Classification*: Intermediate

Height x Width: 15 feet tall in 10 years

Light: Full Sun to Part Shade

Moisture: Good moisture-retentive but draining loam with added humus

Zone: 4 to 7

Pinus sylvestris ‘Gold Coin’ - Scots Pine. To gaze upon Pinus sylvestris ‘Gold Coin’ in summer is to think you’ve been cheated from the gold-needled cultivar you paid good money for. But don’t run back to the seller with your Golden Scots Pine just yet… Come winter this wonderful tree changes from the rich green of the growing season to a remarkable yellow. An upright pyramid, it will form an amazing sentinel in the winter landscape.


Golden beacon in

Endless white,

Seas of wind-danced froth and waves

In the wild season of night


Burning soldier,

Sentry of my winter’s heart

Against black might,

Golden spark…

Light pointing towards light.

Plant it in a large conifer/mixed tree and shrub garden contrasted with other-colored winter interest plants such as Salix x ‘Scarlet Curls’, Ilex verticillata ‘Stop Light’ or Viburnum x lobophyllum ‘Oneida’. Mix in different colors and shapes of conifers for a large hedgerow or screen. But best of all: it will make a fabulous specimen. Plant it in full blazing sun. Be sure to site it where you can enjoy it in winter perhaps adjacent to a stand of Cornus stolonifera ‘Cardinal’.

Classification*: Intermediate

Height x Width: 8 feet tall in 10 to 12 years

Light: Full Sun

Soil: Not fussy as long as the drainage is good

Zone: 3 to 7a

Thuja occidentalis ‘Yellow Ribbon’ - Arbor vitae. Some conifers straddle the categories of growth rate. Thuja occidentalis ‘Yellow Ribbon’ revels in the nexus between intermediate and large. Its composition is multitudes of variously arranged flat fans set thickly within the outline of a narrow symmetrical upright cone. Though I am not a strong supporter of arborvitae in that it has been over used as to be a bad cliché I am struck by the beauty of this tree. The gilded sprays of fans hold color well all year in full sun. And though perfectly content in light shade the gold will temper. You can plant a pair as front door sentries. Use one as a distinguished marker at the threshold of a garden path. Use it in a mixed hedgerow as one element among other conifers and deciduous shrubs. Plant one as a vertical accent in a perennial border or at the corner of a large home near a weeping deciduous tree such as Acer japonica ‘Orangeola’ or Prunus ‘Snow Fountain’.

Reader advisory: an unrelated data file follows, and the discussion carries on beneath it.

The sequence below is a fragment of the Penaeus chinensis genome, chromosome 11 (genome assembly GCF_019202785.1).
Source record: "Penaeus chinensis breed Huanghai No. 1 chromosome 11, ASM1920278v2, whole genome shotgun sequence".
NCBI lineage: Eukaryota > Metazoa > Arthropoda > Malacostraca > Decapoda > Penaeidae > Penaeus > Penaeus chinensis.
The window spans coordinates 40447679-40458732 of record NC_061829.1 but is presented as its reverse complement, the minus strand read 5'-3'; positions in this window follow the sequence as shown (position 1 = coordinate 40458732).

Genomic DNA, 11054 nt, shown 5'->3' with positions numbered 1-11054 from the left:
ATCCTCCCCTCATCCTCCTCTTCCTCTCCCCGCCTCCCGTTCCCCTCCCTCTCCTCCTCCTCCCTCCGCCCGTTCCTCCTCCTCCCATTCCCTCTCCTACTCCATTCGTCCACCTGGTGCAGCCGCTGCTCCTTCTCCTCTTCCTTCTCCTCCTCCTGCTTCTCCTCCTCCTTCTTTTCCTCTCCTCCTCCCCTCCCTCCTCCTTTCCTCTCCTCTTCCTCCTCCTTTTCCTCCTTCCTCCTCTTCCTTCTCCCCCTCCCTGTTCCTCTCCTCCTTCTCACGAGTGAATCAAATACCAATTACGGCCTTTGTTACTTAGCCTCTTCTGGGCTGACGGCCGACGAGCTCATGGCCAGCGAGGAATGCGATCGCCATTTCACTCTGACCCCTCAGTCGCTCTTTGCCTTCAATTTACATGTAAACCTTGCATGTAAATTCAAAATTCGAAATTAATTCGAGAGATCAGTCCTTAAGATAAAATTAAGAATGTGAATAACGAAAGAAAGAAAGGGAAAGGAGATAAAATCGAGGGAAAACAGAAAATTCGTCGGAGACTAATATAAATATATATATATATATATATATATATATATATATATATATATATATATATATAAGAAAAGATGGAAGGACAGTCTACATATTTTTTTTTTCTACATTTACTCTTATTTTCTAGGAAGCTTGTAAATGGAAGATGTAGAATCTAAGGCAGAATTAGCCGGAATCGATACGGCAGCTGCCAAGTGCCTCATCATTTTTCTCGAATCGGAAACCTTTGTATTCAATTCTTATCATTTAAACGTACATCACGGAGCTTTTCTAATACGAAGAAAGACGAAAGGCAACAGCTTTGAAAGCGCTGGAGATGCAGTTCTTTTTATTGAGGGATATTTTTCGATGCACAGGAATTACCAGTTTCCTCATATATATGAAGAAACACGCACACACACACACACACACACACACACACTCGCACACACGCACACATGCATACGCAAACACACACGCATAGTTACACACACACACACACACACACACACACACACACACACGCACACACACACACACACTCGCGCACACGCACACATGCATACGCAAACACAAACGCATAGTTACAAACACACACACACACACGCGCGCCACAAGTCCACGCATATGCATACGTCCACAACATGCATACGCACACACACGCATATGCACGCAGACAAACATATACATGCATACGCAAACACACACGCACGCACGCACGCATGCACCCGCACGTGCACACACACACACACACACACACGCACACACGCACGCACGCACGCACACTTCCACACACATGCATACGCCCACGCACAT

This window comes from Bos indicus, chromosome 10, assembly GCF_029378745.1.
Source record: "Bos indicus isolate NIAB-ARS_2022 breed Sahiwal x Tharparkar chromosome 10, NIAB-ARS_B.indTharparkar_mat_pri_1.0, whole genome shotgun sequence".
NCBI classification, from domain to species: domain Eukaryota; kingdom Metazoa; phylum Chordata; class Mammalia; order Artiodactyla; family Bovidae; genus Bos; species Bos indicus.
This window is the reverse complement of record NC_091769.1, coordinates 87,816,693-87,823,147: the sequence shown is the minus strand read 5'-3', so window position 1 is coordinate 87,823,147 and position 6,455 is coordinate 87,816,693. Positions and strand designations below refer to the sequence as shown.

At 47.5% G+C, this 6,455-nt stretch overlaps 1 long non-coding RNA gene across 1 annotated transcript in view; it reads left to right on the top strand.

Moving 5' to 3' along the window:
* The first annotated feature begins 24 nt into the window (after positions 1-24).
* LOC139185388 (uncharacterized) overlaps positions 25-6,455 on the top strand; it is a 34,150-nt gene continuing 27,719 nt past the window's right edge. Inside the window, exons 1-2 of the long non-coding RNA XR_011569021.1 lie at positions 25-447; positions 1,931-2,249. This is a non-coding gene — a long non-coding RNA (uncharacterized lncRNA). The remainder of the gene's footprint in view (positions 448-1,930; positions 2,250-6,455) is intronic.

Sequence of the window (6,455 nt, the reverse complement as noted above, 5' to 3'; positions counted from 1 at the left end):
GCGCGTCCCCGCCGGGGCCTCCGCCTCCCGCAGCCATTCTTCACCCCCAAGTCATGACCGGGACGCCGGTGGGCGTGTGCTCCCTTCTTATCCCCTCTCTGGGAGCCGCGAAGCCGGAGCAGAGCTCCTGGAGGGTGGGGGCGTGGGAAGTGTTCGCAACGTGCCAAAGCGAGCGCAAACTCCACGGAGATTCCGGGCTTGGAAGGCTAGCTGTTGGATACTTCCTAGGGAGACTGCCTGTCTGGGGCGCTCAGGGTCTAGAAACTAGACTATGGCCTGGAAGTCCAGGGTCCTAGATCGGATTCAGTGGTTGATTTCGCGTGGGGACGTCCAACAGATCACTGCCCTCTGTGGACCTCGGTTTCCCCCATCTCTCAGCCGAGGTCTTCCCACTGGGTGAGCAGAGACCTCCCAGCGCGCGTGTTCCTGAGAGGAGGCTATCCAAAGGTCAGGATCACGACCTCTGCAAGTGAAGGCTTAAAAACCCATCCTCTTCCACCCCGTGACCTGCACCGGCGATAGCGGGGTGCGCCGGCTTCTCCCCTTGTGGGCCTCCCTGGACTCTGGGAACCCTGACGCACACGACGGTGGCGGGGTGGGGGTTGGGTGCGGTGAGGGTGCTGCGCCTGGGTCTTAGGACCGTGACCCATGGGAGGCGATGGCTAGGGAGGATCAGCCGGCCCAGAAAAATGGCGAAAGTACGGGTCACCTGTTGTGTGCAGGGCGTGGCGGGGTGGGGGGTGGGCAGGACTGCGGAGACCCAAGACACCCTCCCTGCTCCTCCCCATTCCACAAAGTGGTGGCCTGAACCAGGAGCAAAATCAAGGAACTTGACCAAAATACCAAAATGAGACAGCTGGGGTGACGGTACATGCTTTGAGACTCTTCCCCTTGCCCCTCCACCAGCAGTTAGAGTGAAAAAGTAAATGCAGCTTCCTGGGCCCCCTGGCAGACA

Classification*: Intermediate to Large

Height x Width: 8 to 10 feet x 2 to 3 feet

Light: Better foliage color in Full Sun, more muted in Light Shade

Soil: Good moisture-retentive soil

Zone: 3 to 7

Remember, this is but the smallest sampling of all that is available. There are so very many golden needled conifers. There are witch’s brooms of Hinoki Cypress tiny enough for life in a partly shaded trough. And there is old-fashioned large growing Chamaecyparis obutsa 'Crippsii' with an upright pyramidal appearance, beautiful bark and gorgeous fans of Hinoki Cypress foliage. More narrow in upright form is large growing Thuja occidentalis 'Lutea' and its smaller growing cousin, Thuja orientalis 'Raffles' with handsomely sculpted flattened sprays of foliage which make for a most handsome flame-shaped shrub... Don't forget the deciduous members whose needles yellow in autumn before leaf drop - the gigantic green ginkgos whose geisha fan-like modified needles transform to bright bullion in the autumn sun. Larches and Pseudolarix amabilis though deciduous are both members of Coniferophyta. When autumn comes their needles turn straw yellow to golden yellow before dropping to the ground where they produce a pool of light... And, of course, yellow-foliaged evergreen members are merely one galaxy filled with bright stars in the astral show of green, variegated and blue species, forms and cultivars.

Considering they are largely low-maintenance and so versatile if you have not contemplated golden conifers then let me leave you with something to ponder… Though they are glorious in all seasons these exceptional plants will light the way when we are most in need: the aura of light during the dark days. Indeed, they are the torch bearers leading the way from winter to life renewed. The cresset of my heart is alight. May yours flame bright with possibility.

We are in the midst of a silent renaissance resplendent with all brand of green life. May this in some small way ignite your ardor for the gift of golden-wrapped light.

*The American Conifer Society’s growth rate categories are as follows:

  • Miniature: up to 1 inch per year. Estimated size in 10 to 12 years is up to 1 foot.
  • Dwarf: average rate of 1+ to 6 inches per year. Estimated size in 10 to 12 years is 1+ to 6 feet.

  • Intermediate: average rate of 6 to 12 inches per year. Estimated size in 10 to 12 years is 6 to 12 feet.

  • Large: average rate of 12 or more inches per year. Estimated size in 10 to 12 years is 12 feet or more.

Penned by Wayne M. Paquette, February 2005